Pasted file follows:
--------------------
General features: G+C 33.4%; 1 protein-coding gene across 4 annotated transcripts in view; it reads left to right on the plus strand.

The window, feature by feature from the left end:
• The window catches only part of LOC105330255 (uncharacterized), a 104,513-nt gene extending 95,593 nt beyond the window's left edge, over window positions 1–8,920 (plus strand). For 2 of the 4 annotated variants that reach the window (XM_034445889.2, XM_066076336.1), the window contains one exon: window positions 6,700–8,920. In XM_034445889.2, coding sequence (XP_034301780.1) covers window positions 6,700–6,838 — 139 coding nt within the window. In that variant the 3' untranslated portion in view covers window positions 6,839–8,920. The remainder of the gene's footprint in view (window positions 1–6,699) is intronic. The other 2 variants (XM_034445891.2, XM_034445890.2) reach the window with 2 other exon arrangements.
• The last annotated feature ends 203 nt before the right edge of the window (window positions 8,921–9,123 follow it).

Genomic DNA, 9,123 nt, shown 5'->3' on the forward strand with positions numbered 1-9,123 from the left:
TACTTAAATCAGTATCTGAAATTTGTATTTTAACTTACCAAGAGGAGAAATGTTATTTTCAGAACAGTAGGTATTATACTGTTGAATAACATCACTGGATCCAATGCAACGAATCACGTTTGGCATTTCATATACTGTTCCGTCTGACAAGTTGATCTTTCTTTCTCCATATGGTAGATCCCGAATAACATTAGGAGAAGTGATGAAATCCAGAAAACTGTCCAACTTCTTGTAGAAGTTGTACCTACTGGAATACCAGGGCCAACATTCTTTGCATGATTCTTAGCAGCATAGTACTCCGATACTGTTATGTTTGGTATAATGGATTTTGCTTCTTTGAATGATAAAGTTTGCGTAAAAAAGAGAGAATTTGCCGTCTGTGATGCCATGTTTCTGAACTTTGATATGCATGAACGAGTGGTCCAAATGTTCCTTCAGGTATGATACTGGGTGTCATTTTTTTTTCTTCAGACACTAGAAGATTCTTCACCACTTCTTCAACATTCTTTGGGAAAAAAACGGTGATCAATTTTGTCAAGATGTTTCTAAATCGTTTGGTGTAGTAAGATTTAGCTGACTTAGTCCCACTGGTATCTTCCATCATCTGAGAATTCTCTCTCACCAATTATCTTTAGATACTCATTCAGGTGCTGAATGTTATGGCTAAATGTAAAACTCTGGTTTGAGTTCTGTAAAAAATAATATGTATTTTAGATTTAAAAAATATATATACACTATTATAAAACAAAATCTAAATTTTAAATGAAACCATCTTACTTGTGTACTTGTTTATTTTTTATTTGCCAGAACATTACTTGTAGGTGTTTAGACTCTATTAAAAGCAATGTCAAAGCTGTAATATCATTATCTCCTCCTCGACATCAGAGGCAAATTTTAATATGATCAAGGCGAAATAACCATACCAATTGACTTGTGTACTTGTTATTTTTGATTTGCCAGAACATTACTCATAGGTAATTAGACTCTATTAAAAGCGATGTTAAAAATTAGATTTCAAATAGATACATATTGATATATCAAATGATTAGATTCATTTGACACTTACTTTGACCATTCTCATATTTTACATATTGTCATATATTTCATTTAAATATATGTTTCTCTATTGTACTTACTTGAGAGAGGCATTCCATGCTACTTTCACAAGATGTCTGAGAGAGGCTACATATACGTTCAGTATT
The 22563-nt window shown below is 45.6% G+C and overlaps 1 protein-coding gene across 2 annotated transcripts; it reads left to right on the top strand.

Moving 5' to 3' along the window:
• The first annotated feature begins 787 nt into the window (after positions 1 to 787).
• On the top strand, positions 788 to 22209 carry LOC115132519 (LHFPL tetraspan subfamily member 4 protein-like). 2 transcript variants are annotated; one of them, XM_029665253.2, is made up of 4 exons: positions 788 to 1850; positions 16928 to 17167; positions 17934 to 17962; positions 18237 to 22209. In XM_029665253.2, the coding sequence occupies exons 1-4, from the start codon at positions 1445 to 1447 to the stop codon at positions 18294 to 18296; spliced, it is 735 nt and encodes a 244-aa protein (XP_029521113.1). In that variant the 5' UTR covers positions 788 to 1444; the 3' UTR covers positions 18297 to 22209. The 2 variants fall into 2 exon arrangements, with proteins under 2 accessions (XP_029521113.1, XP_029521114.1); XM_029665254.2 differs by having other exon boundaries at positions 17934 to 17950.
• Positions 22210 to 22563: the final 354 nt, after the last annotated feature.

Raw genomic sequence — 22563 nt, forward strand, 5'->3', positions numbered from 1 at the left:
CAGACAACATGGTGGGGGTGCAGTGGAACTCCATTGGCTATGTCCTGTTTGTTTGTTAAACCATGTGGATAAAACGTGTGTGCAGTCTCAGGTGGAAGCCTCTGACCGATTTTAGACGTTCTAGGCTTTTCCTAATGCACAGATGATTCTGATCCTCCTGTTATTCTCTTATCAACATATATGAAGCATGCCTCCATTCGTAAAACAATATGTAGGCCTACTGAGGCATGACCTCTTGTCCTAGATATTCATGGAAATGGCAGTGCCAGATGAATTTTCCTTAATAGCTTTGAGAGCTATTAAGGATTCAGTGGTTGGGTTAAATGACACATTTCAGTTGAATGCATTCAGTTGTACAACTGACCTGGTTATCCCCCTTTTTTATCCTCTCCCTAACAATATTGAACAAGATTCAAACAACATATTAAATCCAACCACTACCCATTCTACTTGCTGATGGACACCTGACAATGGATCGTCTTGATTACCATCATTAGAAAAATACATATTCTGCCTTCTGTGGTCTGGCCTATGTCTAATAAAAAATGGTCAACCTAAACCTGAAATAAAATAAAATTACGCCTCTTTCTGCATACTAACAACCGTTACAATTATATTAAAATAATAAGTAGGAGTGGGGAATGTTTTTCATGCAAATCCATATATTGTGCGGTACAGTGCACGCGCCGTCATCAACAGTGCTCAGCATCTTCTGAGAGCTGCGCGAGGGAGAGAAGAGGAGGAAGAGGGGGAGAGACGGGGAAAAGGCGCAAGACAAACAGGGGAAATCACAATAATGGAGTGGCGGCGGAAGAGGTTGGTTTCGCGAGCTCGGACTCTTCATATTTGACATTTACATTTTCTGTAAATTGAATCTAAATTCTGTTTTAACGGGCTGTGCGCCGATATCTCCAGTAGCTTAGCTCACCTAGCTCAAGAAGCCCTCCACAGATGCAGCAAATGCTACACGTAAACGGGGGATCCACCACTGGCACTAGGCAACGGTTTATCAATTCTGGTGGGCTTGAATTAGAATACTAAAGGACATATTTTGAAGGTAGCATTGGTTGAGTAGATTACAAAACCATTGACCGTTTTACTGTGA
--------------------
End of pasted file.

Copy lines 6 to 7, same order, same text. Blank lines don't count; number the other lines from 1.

TACTTAAATCAGTATCTGAAATTTGTATTTTAACTTACCAAGAGGAGAAATGTTATTTTCAGAACAGTAGGTATTATACTGTTGAATAACATCACTGGATCCAATGCAACGAATCACGTTTGGCATTTCATATACTGTTCCGTCTGACAAGTTGATCTTTCTTTCTCCATATGGTAGATCCCGAATAACATTAGGAGAAGTGATGAAATCCAGAAAACTGTCCAACTTCTTGTAGAAGTTGTACCTACTGGAATACCAGGGCCAACATTCTTTGCATGATTCTTAGCAGCATAGTACTCCGATACTGTTATGTTTGGTATAATGGATTTTGCTTCTTTGAATGATAAAGTTTGCGTAAAAAAGAGAGAATTTGCCGTCTGTGATGCCATGTTTCTGAACTTTGATATGCATGAACGAGTGGTCCAAATGTTCCTTCAGGTATGATACTGGGTGTCATTTTTTTTTCTTCAGACACTAGAAGATTCTTCACCACTTCTTCAACATTCTTTGGGAAAAAAACGGTGATCAATTTTGTCAAGATGTTTCTAAATCGTTTGGTGTAGTAAGATTTAGCTGACTTAGTCCCACTGGTATCTTCCATCATCTGAGAATTCTCTCTCACCAATTATCTTTAGATACTCATTCAGGTGCTGAATGTTATGGCTAAATGTAAAACTCTGGTTTGAGTTCTGTAAAAAATAATATGTATTTTAGATTTAAAAAATATATATACACTATTATAAAACAAAATCTAAATTTTAAATGAAACCATCTTACTTGTGTACTTGTTTATTTTTTATTTGCCAGAACATTACTTGTAGGTGTTTAGACTCTATTAAAAGCAATGTCAAAGCTGTAATATCATTATCTCCTCCTCGACATCAGAGGCAAATTTTAATATGATCAAGGCGAAATAACCATACCAATTGACTTGTGTACTTGTTATTTTTGATTTGCCAGAACATTACTCATAGGTAATTAGACTCTATTAAAAGCGATGTTAAAAATTAGATTTCAAATAGATACATATTGATATATCAAATGATTAGATTCATTTGACACTTACTTTGACCATTCTCATATTTTACATATTGTCATATATTTCATTTAAATATATGTTTCTCTATTGTACTTACTTGAGAGAGGCATTCCATGCTACTTTCACAAGATGTCTGAGAGAGGCTACATATACGTTCAGTATT
The 22563-nt window shown below is 45.6% G+C and overlaps 1 protein-coding gene across 2 annotated transcripts; it reads left to right on the top strand.